PAWS Marketplace - A Rails Marketplace Application in the Cloud

Articles & Tutorials>Ruby>PAWS Marketplace A Rails Marketplace Application in the Cloud
The PAWS Marketplace is a proof-of-concept Ruby on Rails web application that runs entirely on Amazon Web Services. The application’s web site allows anyone with an Amazon Payments account to buy or sell digital products, while the marketplace’s owner earns commissions for the sales it performs. In addition to serving as an example marketplace implementation, this application is interesting because it uses the SimpleDB service to store its data, instead of a traditional relational database.


Submitted By: James Murty
AWS Products Used: Amazon EC2, Amazon FPS, Amazon S3, Amazon SimpleDB
Language(s): Ruby
Created On: May 29, 2008 7:35 AM GMT
Last Updated: September 21, 2008 9:58 PM GMT

by James Murty, creator of the JetS3t Java S3 library and author of Programming Amazon Web Services: S3, EC2, SQS, FPS, and SimpleDB (O’Reilly, 2008)


Amazon Web Services (AWS) provides a set of infrastructure services that can replace or augment the physical infrastructure you normally need to run online applications. You can use these services to build applications that scale massively and cheaply, while minimizing the burden of buying and maintaining your own IT infrastructure. Each AWS service offers different capabilities that you can mix-and-match according to your application’s requirements.

This article introduces the PAWS Marketplace, a proof-of-concept Ruby on Rails web application that runs entirely on Amazon Web Services. The application’s web site allows anyone with an Amazon Payments account to buy or sell digital products, while the marketplace’s owner earns commissions for the sales it performs. In addition to serving as an example marketplace implementation, this application is interesting because it uses the SimpleDB service to store its data, instead of a traditional relational database.

The PAWS Marketplace application uses four AWS infrastructure services:

  • Flexible Payments Service (FPS) to transfer funds between the marketplace participants. The application runs in the FPS Sandbox environment so no real money is involved.

  • SimpleDB to store, query, and retrieve application data. The PAWS Marketplace code includes tools that make SimpleDB items accessible through an ActiveResource-like interface.

  • Simple Storage Service (S3) to store and distribute the files sold by vendors in the marketplace. Because the application keeps files in S3, it has virtually unlimited storage space and bandwidth.

  • Elastic Compute Cloud (EC2) to provide a virtual server instance that will run the application on the Ruby on Rails framework.

In this article I will show you how to obtain the PAWS Marketplace application and run it yourself. I will also briefly highlight the application’s more interesting features, and indicate where they are implemented in the code so you can see how they work.

This article is too brief to describe the application in detail, so I have created a PAWS Marketplace Screencast video that demonstrates how to use the marketplace web site.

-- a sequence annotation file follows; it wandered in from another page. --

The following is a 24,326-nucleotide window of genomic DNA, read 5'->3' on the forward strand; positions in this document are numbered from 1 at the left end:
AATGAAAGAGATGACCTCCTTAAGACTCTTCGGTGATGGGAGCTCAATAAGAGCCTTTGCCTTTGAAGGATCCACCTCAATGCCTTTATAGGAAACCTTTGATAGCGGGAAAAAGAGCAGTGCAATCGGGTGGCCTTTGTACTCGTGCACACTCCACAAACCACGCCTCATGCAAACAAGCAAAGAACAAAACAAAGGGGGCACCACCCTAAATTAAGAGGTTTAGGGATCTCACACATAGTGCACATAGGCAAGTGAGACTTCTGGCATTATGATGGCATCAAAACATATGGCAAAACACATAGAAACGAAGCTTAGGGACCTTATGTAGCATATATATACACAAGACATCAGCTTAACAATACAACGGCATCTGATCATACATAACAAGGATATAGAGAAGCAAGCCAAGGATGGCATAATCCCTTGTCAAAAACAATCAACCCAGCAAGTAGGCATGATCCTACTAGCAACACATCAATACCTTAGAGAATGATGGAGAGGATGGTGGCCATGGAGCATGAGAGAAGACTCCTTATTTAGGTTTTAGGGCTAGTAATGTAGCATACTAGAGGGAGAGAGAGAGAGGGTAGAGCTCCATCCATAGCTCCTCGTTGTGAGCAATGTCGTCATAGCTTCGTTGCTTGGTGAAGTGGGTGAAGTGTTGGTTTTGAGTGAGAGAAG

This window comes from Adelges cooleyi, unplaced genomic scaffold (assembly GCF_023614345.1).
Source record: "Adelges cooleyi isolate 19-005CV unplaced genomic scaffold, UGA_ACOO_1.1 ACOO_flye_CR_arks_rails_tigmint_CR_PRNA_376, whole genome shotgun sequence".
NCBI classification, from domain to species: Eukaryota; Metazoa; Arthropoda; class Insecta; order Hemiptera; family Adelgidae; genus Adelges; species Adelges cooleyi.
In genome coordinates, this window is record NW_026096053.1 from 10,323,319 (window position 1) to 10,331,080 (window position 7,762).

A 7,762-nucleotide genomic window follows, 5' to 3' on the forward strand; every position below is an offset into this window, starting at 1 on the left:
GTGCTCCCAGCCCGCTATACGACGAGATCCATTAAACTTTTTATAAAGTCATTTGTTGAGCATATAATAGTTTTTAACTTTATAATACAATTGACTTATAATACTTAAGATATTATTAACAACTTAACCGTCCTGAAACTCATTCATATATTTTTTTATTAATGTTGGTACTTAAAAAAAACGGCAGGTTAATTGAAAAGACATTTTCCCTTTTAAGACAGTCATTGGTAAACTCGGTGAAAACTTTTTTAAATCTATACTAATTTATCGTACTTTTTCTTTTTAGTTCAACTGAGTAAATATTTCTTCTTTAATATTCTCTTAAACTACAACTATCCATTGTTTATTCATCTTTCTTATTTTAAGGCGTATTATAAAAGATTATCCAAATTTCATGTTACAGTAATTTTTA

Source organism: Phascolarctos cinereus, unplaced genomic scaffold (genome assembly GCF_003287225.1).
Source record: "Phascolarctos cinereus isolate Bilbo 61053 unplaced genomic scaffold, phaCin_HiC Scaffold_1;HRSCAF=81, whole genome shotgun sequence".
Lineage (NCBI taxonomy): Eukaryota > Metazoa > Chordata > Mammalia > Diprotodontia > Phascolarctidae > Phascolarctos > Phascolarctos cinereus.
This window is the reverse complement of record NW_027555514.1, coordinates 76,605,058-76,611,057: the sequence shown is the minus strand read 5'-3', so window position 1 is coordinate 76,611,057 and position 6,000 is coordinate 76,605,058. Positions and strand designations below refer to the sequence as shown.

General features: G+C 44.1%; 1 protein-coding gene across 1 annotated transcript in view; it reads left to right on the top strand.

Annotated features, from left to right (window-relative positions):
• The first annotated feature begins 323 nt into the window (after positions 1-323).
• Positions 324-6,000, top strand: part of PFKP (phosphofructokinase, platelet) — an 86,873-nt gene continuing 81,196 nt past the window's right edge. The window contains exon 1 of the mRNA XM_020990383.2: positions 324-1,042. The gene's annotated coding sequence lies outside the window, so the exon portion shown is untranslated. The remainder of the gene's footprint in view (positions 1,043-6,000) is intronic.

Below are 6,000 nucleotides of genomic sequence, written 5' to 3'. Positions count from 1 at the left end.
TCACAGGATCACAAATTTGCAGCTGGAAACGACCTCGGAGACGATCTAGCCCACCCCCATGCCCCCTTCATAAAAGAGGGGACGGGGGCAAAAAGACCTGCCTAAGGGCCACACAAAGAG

The PAWS Marketplace is a proof-of-concept application intended for demonstration purposes only. The code is not suitable for use in a real live application. Feel free to examine, adapt, and improve the example code, but do not rely on it.


To run the PAWS Marketplace application, you will need to have an AWS developer account and to be signed up for the FPS, S3, EC2, and SimpleDB services. You can sign up for an AWS developer account and the required services at the Amazon Web Services home page. There may be a waiting period when you sign up for the SimpleDB service because it is still under limited beta release.

The PAWS Marketplace code is available as a zipped archive from my web site: The archive includes the web site application and a Rails vendor plugin module. The plugin provides tools to interact with AWS services, and to use SimpleDB as the application’s database. The code is designed to work with Ruby version 1.8.6 and Rails version 2.0.2.

Start an EC2 Server Instance

To run the application, you will need an EC2 instance that has the Ruby on Rails framework properly installed and configured. Rather than installing all the required software from scratch, we will launch an instance based on a public Amazon Machine Image (AMI) that is pre-prepared with almost everything we need: Fedora Core 8 i386 with Ruby on Rails 2, Mongrel, Nginx, MySQL (ami-a93adfc0).

Launch a new instance from this AMI using your favorite EC2 client tool. Make sure you launch the instance within a security group that allows secure shell connections on TCP port 22, and remember to provide the name of your own EC2 key pair so the instance can authenticate you.

ec2-run-instances ami-a93adfc0 --group default --key my-key -n 1

Once the instance has started, use ssh or a similar secure shell client program to log in. In this article, I will use the port forwarding feature of ssh to securely relay traffic to TCP port 3000 on the EC2 instance. Port forwarding allows you to access the PAWS Marketplace web site without the risk of making it publicly accessible over the Internet. Alternately, you could configure an EC2 security group to allow direct connections to port 3000 on your instance, but be very careful not to make the application publicly accessible because this would pose a massive security risk.